However, he is not alone in the drone business. A large number of startups are building similar technologies for the military. Shield AI was founded by a former Navy SEAL member and is located in San Diego, not far from Anduril. Teal Drones, whose founder emerged from Mr. Thiel’s internship program, is based in Salt Lake City.
The Department of Defense is hungry for small drones that track objects and fly into buildings, combat zones, and other dangerous areas with little help from distant pilots. Self-steering drones will be an important part of combat and other military activities in the coming years, said Mike Brown, director of the Defense Innovation Unit, a Pentagon organization that aims to facilitate collaboration between the military and tech industries.
“We have to make sure we have friendly sources to buy from,” he said.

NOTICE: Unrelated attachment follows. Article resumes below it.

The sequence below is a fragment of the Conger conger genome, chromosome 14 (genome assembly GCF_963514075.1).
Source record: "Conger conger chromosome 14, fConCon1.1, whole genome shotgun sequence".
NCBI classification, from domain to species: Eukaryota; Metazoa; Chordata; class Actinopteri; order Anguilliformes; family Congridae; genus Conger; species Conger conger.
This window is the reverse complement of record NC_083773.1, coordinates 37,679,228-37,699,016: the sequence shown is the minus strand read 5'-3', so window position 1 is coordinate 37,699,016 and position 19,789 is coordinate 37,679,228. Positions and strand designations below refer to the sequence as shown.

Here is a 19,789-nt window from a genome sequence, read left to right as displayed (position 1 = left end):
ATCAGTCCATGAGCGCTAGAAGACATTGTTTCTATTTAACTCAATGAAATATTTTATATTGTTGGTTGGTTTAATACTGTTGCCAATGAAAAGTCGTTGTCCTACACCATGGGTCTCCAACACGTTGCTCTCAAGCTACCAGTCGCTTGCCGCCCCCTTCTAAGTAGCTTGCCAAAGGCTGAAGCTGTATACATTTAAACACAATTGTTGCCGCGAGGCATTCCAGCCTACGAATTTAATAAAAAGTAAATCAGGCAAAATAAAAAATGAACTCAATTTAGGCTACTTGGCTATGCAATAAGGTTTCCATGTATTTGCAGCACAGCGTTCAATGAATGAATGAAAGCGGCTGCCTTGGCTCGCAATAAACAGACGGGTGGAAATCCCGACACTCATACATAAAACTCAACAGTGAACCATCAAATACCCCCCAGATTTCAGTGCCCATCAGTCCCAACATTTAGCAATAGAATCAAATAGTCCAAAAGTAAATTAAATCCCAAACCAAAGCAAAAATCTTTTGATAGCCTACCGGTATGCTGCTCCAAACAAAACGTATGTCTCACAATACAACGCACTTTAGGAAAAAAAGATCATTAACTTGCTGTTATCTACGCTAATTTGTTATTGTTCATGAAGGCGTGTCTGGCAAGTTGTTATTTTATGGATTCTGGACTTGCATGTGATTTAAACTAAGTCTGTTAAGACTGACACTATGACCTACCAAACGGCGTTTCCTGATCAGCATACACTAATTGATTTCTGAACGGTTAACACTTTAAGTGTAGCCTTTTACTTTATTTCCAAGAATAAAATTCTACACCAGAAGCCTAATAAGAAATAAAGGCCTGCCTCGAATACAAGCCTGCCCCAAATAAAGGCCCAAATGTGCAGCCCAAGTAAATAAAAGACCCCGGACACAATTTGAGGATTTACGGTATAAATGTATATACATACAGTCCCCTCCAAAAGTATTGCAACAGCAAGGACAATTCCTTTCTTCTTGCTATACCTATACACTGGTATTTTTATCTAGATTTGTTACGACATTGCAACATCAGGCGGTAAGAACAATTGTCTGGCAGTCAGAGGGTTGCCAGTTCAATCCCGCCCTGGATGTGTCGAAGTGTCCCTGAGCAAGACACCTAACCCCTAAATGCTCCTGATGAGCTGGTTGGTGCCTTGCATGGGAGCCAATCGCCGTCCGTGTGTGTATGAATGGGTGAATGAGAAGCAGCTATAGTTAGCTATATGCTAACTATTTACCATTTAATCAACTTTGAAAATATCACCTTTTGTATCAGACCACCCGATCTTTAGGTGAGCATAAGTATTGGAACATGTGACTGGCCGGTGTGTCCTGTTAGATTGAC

Although some of the startups say their drones have already been used by the military, the technology is still in its early stages of use. However, there is cause for concern that artificial intelligence systems used in conjunction with weapons could undermine the role of human decision-making in combat.
When asked if their drone technology could be used alongside weapons, some startups say it can. They argue that this will be an integral part of US efforts to maintain military parity with other countries. “Most people understand that this is part of what the military does,” Luckey said.
Shield AI builds autonomous drones for combat reconnaissance, reconnaissance and surveillance, and it is said that the U.S. Special Operations Command has already deployed them on the ground (which the Department of Defense has confirmed). Ryan Tseng, co-founder of Shield AI, said this type of technology, like Anduril’s, could be used with weapons.
However, Skydio, a Silicon Valley drone company founded by former Google employees, is more cautious. “We’re not putting guns on the drone,” said managing director Adam Bry. “Guns are the only thing where you want less automation, nothing more.”